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There is a convenient graphical representation of sorting networks.
An horizontal line represents each input of the sorting network and
a connection between two lines represents each *comparator* which
compares the two elements and exchanges them if the one on the upper line is
larger than the one on the lower line.
The input of the sorting network is on the left of the representation.
Elements at the output are sorted and the largest element migrates to the
bottom line.

Performance of a sorting network can be measured in two different ways:

- Its
*depth*which is defined as the number of parallel steps that it takes to sort any input, given that in one step disjoint comparison-swap operations can take place simultaneously. Current upper and lower bounds are presented in the following table.**Nb inputs**1 2 3 4 5 6 7 8 9 10 11 12 13 14 15 16 **Upper bound**0 1 3 3 5 5 6 6 7 7 8 8 9 9 9 9 **Lower bound**0 1 3 3 5 5 6 6 7 7 7 7 7 7 7 7 - Its
*length*, that is the number of comparison-swap used. Optimal sorting networks for*n*<= 8 are known exactly and are presented in [1] along with the most efficient sorting networks to date for 9 <=*n*<= 16. These results are presented in the following table.**Nb inputs**1 2 3 4 5 6 7 8 9 10 11 12 13 14 15 16 **Comparators**0 1 3 5 9 12 16 19 25 29 35 39 51 56 60

A famous work after Hillis [2], addressed the problem of finding optimal sorting networks (regarding the number of comparators) in the case of 16 inputs. Hillis used a simulated evolution approach and got impressive results, given the difficulty of the problem. Moreover, his work addressed some innovative issues for search algorithms, like the use of co-evolution. However, he hasn't been able to achieve the best known upper bound and discovered only a 61-comparator solution, presented below.

Hillis' construction (co-evolving parasites): 61-comparator 11 parallel steps 16-input sorting network.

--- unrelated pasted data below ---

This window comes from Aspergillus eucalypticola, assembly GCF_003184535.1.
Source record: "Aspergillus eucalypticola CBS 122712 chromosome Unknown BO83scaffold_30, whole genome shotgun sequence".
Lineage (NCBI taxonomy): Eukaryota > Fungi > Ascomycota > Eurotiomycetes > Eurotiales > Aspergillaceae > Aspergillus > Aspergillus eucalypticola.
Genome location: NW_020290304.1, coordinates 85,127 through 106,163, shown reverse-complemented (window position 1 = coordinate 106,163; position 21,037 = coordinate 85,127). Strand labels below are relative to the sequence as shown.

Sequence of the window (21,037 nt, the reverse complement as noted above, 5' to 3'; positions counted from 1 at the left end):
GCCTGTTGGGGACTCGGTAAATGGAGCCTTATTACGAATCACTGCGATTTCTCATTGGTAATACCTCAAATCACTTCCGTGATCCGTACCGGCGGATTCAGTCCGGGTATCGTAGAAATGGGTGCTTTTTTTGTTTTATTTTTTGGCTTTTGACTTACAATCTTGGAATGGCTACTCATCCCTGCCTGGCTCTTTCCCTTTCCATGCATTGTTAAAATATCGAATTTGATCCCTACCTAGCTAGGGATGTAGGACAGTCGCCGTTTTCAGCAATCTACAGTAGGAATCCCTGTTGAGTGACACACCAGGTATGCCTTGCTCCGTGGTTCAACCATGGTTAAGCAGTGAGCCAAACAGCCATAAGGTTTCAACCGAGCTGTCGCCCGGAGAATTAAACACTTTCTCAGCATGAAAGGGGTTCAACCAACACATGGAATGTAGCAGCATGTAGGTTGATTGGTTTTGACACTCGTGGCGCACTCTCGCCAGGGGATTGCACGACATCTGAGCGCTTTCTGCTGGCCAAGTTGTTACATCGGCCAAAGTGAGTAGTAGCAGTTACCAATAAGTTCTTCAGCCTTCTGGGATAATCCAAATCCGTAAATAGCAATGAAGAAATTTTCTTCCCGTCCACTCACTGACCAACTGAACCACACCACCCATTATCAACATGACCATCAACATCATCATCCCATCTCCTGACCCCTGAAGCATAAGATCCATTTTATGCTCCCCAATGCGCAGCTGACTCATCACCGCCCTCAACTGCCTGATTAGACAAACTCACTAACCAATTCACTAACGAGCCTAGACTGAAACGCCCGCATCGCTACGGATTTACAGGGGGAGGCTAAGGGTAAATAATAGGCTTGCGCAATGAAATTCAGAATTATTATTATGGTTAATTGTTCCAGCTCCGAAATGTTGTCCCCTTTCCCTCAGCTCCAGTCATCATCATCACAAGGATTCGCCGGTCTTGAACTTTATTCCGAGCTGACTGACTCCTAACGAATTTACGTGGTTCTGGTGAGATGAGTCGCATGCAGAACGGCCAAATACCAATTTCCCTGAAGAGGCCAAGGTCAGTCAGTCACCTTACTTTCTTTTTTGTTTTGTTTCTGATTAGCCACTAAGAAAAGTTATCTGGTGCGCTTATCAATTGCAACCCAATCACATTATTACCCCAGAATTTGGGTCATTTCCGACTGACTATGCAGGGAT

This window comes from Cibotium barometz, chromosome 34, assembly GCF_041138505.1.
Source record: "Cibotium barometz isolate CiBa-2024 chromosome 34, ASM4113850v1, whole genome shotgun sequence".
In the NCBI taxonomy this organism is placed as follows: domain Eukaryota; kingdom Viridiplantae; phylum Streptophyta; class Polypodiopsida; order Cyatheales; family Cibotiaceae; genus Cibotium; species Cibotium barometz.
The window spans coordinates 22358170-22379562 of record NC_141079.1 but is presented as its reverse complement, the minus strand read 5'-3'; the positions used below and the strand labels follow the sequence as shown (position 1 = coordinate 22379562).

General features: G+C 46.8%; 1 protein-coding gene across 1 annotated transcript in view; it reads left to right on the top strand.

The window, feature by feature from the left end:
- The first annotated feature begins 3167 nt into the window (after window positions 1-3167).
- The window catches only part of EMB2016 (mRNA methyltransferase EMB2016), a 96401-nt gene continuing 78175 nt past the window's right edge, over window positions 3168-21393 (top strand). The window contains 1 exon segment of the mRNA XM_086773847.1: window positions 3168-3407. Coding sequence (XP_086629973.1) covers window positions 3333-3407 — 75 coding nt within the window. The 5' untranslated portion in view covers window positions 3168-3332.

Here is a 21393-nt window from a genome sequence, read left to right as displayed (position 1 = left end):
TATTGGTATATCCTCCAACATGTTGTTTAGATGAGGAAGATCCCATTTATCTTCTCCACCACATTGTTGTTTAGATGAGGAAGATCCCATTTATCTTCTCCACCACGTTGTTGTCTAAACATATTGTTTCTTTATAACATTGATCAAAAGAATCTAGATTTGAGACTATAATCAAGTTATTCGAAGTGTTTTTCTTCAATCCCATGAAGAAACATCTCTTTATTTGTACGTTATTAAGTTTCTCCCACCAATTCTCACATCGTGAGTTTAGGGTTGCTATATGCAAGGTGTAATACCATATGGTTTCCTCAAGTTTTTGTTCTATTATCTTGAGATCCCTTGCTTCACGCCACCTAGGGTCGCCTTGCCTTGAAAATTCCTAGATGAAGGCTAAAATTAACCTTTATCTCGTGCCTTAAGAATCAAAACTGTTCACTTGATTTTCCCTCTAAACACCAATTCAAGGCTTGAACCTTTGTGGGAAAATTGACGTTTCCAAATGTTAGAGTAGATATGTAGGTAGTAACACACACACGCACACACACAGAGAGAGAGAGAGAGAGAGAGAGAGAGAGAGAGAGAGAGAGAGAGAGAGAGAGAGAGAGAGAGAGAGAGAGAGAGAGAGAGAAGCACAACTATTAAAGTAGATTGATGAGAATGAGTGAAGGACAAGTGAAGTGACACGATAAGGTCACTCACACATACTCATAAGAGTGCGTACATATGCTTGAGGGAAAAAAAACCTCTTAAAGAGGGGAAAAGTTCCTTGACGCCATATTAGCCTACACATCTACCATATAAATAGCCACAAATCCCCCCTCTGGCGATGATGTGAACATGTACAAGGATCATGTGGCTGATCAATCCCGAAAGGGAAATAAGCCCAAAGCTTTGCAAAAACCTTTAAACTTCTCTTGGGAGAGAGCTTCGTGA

Moreover, Hillis introduced an important bias in his search algorithm by initializing the population with the first 32 comparators of the best known construction. The search was limited around this local optimum and, thus, the final solution still used these initial 32 comparators.

This approach provided impressive results, in particular for the sorting network problem. Compared to Hillis' work, shorter sorting networks were discovered without any initial condition. Even a 25-year old result for the upper bound on the number of comparators for the 13-input case has been improved by one comparator!

The paper presenting the END algorithm can be downloaded by clicking here.

Some of these sorting networks discovered by END are presented below.

END algorithm: 60-comparator 10 parallel steps 16-input sorting network.

END algorithm: 45-comparator 10 parallel steps 13-input sorting network.

END algorithm: 45-comparator 10 parallel steps 13-input sorting network.

[1] Knuth, D. E. (1973). * The Art of Computer Programming*, volume 3:
Sorting and Searching. Addison Wesley.

[2] Hillis, W. D. (1992). Co-evolving parasites improve simulated evolution
as an optimization procedure. In Langton, C. et al. (Eds.),
*Artificial Life II*. Addison Wesley.